Housing Industry reaches new depths of hypocrisy.

5 06 2013

Mark O’Connor

Another guest post by Mark O’Connor……

The growth lobbies in Australia keeps our media full of repetitive demands for “economic growth”, by which they mean  more and more Australians  consuming and producing more and more.

They do this partly by ventriloquising through dozens of different front groups.  Some of these fronts have quite bizarre names like “The Urban Task Force” (in fact an alliance of Australia’s biggest developers). Others incorporate subtler forms of spin, like developers calling themselves not the Developers’ Council but the Property Council (as if everyone who owned a house should be on their side).

Even when the names are accurate, this plethora of related business organisations all demanding GDP growth and the removal of “red tape” seems designed to drown out the interests of ordinary citizens.

The HIA or Housing Industry Association is yet another group representing business-owners in the construction industry. But amazingly it is on our side.

Has you life been half ruined by mortgage slavery caused by Australia’s bizarre housing prices?  The HIA bleeds for you.

In its pre-election lobbying material, just received by all federal MPs, the HIA requests that politicians sign on to its policy imperatives.  Something must be done because, says the HIA’s letter dated 22 May, “Affordable housing is increasingly beyond reach to many people living in Australia”.   Hence it has produced a glossy booklet called Housing Australians which contains “50 policy imperatives developed to address the dual challenges of producing sufficient affordable housing to meet Australia’s current and projected population.”    It calls for a “”comprehensive plan to increase rates of home ownership in Australia, to make housing more affordable, to increase housing stock…”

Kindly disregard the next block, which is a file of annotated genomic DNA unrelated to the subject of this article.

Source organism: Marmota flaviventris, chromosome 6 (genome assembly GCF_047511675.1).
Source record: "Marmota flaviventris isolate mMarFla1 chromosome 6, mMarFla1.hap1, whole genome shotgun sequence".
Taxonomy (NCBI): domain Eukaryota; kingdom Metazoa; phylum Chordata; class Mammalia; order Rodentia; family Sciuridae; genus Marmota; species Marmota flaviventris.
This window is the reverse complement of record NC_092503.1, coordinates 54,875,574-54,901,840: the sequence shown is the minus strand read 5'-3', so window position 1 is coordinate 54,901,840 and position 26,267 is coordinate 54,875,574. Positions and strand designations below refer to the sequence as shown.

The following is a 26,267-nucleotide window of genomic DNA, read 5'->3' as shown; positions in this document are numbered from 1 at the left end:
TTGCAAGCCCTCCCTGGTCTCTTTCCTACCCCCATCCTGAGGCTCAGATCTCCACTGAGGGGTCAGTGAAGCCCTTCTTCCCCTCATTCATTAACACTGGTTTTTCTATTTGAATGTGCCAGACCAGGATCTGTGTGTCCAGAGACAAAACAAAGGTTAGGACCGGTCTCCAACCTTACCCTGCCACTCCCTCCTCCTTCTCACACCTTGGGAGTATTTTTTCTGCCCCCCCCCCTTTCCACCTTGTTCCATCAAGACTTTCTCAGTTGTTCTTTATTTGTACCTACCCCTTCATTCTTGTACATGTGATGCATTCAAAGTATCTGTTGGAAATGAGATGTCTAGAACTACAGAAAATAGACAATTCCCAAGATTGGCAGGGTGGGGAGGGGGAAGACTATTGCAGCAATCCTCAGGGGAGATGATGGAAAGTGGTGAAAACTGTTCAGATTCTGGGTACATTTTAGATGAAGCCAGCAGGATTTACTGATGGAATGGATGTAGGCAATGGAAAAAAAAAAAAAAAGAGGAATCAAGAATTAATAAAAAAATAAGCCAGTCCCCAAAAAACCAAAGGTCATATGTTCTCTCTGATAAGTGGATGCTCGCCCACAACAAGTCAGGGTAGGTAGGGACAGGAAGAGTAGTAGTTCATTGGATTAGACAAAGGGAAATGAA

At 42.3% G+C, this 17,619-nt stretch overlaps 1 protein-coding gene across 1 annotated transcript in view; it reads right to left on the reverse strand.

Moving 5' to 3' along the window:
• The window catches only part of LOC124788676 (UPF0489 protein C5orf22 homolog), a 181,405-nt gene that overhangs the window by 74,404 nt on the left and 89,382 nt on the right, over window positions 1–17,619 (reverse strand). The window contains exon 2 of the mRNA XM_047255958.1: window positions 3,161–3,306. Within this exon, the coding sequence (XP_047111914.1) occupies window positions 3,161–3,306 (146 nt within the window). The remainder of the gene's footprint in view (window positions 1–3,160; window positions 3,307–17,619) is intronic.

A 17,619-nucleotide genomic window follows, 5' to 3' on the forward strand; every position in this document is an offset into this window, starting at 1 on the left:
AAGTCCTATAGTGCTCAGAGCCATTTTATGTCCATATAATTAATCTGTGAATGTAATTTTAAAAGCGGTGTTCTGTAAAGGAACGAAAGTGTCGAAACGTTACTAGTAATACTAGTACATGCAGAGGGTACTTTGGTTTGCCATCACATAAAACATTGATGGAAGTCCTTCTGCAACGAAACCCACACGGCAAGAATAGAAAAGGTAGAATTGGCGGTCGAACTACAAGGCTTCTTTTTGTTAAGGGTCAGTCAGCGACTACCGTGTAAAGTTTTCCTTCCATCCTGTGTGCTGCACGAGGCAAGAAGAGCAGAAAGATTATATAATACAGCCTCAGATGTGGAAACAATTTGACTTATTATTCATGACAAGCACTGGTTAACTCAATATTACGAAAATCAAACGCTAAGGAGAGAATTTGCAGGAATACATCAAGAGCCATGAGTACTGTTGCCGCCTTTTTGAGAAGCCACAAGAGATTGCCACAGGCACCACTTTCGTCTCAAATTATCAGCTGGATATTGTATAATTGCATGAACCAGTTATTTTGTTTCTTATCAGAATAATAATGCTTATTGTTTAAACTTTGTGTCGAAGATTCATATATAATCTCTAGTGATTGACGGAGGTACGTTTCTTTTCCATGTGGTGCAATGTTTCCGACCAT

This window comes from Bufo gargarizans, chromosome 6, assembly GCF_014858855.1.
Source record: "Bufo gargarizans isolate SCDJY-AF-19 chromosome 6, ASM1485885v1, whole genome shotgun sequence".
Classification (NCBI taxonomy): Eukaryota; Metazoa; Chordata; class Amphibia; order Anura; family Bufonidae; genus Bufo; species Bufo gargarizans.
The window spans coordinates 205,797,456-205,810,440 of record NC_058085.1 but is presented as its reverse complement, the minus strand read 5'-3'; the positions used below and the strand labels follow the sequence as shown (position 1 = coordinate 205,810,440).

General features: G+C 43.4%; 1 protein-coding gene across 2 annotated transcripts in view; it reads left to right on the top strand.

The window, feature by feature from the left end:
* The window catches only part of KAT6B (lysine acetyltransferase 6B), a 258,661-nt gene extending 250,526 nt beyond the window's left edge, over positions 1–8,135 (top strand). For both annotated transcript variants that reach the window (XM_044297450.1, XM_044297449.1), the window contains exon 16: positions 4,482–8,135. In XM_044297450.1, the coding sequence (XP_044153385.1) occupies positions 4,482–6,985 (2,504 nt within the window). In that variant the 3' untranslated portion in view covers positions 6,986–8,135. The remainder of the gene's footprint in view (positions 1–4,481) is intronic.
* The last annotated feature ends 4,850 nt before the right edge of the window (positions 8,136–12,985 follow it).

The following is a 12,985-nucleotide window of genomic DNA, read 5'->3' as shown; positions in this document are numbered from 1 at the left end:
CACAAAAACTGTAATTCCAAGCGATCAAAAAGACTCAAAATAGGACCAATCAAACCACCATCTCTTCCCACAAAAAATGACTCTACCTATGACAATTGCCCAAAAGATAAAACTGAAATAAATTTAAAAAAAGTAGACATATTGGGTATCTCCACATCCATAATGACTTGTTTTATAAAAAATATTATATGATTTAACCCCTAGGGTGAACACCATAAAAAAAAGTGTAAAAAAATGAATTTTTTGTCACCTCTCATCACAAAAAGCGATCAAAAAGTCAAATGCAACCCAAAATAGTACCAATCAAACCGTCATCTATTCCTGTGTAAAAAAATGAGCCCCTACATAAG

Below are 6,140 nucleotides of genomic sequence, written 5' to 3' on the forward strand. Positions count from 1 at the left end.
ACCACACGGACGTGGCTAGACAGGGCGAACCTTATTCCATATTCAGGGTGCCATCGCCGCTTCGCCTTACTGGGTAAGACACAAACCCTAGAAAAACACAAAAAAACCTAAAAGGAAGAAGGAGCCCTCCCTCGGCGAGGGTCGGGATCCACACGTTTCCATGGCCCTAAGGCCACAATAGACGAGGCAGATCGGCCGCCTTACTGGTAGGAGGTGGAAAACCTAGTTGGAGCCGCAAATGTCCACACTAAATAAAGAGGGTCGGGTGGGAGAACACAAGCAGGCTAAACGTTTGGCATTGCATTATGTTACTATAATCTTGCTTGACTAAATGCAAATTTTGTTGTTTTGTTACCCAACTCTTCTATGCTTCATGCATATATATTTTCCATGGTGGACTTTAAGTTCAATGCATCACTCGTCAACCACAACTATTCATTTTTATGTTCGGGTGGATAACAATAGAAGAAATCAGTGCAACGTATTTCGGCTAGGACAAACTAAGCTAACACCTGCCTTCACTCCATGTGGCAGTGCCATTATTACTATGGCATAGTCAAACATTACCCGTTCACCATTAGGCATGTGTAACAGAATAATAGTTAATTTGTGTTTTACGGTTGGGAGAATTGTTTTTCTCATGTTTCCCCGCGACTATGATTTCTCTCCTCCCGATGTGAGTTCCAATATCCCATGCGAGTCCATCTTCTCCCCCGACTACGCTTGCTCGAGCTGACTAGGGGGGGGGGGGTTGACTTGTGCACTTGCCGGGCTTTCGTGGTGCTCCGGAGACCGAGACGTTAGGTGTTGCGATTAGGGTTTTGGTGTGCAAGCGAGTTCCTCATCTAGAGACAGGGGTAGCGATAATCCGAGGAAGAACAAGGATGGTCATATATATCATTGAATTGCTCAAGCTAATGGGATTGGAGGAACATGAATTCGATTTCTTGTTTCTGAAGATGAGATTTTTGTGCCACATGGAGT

Fine words!  Fine sentiments!

A major problem here is population growth. This is a major driver of unaffordable housing prices, and of people being forced to live in remote outer suburbs where governments seem able to provide only minimal infrastructure and services.

For instance a report by Curtin University found that the costs to the State Government for connecting up each new house in the outer suburbs were  $684,000 per dwelling, or about $263,000 per person housed. Thus the total infrastructure cost of adding one new person to our resident population is over $200,000 per person, and perhaps, when all infrastructure requirements are counted, more like double that. No wonder state governments have been going broke, and selling off the silver, while people in newer suburbs are left short of infrastructure and services.

The HIA’s solution?   Somehow the the government, i.e. the taxpayer,  should give more. It requests (p. 12) a new form of “infrastructure funding” in which the federal government financially supports “large-scale residential developments” whose infrastructure is currently paid for by State governments or by the developers (who pass it on to the home buyers). In other words, the taxpayer should pay this crippling cost, so that new houses will be cheaper, and the HIA’s members can sell more houses.

What about the simpler solution of  reducing Australia’s bizarrely high immigration rates, which have given us population growth at around 1.7% a year (almost off the scale for developed countries, and much higher, for instance, than Indonesia’s 1.2%)?  That would quickly reduce both housing prices and infrastructure bills.